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A Cambridge University college and a Paris museum on Wednesday handed back cultural artefacts looted from West Africa during the colonial era, setting a precedent that will pressure other Western institutions to return similarly stolen works.
Jesus College, Cambridge, returned a sculpture of a cockerel taken by British troops in 1897, one of hundreds of bronzes pillaged from the once powerful Kingdom of Benin, located in what is now Nigeria. The Benin Bronzes are among Africa’s most culturally significant artefacts.
“This is the right thing to do out of respect for the unique heritage and history of this artefact,” said Sonita Alleyne, Master of Jesus College ahead of a ceremony at which the cockerel was handed over to a Nigerian delegation.
After being looted, the artefact was given to Jesus College in 1905 by the father of a student. The college, whose crest features a cockerel, announced in 2019 it would return it to Nigeria.
In Paris, the Quai Branly museum handed over to the republic of Benin 26 artefacts stolen in 1892. They are among 5,000 works requested by the West African country, which borders Nigeria.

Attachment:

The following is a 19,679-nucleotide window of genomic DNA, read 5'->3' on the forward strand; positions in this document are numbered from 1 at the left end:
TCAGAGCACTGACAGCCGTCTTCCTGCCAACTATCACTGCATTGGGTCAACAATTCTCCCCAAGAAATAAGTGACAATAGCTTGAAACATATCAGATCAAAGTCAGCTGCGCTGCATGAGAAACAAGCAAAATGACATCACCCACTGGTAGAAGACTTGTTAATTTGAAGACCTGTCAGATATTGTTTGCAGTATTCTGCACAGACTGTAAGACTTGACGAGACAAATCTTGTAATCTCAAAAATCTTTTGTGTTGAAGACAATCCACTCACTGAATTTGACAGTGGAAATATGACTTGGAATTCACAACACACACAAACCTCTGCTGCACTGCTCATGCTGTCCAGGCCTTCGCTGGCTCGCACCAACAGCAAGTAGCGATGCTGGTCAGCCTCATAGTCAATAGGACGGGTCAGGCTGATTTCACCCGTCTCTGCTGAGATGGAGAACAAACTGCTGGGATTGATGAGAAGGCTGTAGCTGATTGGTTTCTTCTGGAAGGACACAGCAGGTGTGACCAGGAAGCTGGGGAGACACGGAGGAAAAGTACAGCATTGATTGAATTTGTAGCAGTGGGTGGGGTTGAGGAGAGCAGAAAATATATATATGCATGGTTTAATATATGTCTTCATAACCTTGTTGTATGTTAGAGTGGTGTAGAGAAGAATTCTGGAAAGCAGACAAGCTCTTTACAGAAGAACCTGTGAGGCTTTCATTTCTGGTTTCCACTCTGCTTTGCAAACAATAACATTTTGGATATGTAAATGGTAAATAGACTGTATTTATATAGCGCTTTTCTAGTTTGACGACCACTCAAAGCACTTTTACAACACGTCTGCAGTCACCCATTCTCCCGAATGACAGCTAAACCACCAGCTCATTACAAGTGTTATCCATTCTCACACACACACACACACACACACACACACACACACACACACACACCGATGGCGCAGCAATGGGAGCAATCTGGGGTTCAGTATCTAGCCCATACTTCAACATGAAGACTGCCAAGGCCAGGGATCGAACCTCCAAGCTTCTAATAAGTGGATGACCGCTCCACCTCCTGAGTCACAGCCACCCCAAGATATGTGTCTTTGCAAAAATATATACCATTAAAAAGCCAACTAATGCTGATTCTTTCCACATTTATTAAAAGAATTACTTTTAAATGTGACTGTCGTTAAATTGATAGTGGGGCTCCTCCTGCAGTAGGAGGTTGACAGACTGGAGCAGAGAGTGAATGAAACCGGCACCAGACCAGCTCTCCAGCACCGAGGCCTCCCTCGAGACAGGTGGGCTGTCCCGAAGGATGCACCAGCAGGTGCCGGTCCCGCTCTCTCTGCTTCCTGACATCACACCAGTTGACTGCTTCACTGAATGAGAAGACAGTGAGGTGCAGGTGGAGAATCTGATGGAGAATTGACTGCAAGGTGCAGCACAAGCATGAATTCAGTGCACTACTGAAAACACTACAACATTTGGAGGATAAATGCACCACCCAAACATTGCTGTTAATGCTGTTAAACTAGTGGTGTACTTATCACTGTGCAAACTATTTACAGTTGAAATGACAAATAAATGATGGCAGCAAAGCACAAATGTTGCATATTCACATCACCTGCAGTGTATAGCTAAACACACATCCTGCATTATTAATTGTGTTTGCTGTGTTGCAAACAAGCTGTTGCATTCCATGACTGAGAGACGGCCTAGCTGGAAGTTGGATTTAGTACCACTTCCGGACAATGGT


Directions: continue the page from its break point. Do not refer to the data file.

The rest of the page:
The handovers mark a milestone in the years-long fight by African countries to recover works pillaged by explorers and colonisers, at a time when numerous European institutions are grappling with the cultural legacies of colonialism.
Some 90% of Africa’s cultural heritage is believed to be in Europe, French art historians estimate. Quai Branly alone holds around 70,000 African objects and London’s British Museum tens of thousands more.
The Paris ceremony was presided over by President Emmanuel Macron, who said: “All young people need to take possession of their country’s history in order to better build their future. The restitution is more than a restitution. It is an entire programme of cooperation.”
Germany has agreed to start returning Benin Bronzes held in its museums next year. Britain’s University of Aberdeen said it would return a Benin Bronze that depicts the head of an Oba (king) on Thursday. It had purchased the sculpture at an auction in 1957, it said.
“We really need this, it’s only the beginning,” said Eusebe Dossou, a Benin national visiting the Quai Branly Museum. “We want everything returned.”
Nigeria’s government thanked Jesus College for being a “trailblazer” and said it looked forward the return of other artefacts by other institutions.
The British Museum has spoken about “opportunities for sharing and displaying” items from its collection in Nigeria, but has never said it would transfer ownership.